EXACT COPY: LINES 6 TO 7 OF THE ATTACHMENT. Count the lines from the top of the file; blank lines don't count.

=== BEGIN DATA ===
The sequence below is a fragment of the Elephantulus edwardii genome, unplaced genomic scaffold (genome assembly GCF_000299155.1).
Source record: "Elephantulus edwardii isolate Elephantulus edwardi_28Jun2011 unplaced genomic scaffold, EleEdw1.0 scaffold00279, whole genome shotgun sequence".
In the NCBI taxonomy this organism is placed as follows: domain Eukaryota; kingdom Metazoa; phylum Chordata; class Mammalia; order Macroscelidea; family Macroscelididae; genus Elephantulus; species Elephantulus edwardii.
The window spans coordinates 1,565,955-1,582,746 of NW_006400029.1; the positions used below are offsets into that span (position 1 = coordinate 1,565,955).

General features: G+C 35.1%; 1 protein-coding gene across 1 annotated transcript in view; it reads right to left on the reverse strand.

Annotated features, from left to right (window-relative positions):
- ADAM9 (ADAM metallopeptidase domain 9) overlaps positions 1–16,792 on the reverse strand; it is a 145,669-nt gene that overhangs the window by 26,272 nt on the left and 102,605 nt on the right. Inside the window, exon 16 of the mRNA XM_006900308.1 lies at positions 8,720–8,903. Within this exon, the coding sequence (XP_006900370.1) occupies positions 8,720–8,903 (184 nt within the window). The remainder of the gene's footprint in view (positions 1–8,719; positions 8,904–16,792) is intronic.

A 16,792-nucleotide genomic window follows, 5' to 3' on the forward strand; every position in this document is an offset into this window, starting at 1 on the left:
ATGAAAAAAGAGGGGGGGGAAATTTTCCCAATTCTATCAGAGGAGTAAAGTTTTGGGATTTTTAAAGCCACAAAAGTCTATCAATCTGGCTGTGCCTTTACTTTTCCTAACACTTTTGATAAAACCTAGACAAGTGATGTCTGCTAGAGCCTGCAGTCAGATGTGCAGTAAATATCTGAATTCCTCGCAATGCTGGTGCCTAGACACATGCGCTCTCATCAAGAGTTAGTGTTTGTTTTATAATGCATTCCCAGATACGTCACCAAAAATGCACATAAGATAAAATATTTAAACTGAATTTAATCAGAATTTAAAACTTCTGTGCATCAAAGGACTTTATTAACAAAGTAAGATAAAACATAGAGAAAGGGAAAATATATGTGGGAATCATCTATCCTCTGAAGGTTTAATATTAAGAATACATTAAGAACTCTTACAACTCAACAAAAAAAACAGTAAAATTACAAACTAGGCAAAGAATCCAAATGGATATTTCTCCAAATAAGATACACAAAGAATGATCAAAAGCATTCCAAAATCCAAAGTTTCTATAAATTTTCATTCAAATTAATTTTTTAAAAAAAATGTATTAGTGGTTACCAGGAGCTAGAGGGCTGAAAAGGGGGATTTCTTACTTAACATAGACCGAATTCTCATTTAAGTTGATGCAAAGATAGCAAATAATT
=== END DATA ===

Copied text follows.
Annotated features, from left to right (window-relative positions):
- ADAM9 (ADAM metallopeptidase domain 9) overlaps positions 1–16,792 on the reverse strand; it is a 145,669-nt gene that overhangs the window by 26,272 nt on the left and 102,605 nt on the right. Inside the window, exon 16 of the mRNA XM_006900308.1 lies at positions 8,720–8,903. Within this exon, the coding sequence (XP_006900370.1) occupies positions 8,720–8,903 (184 nt within the window). The remainder of the gene's footprint in view (positions 1–8,719; positions 8,904–16,792) is intronic.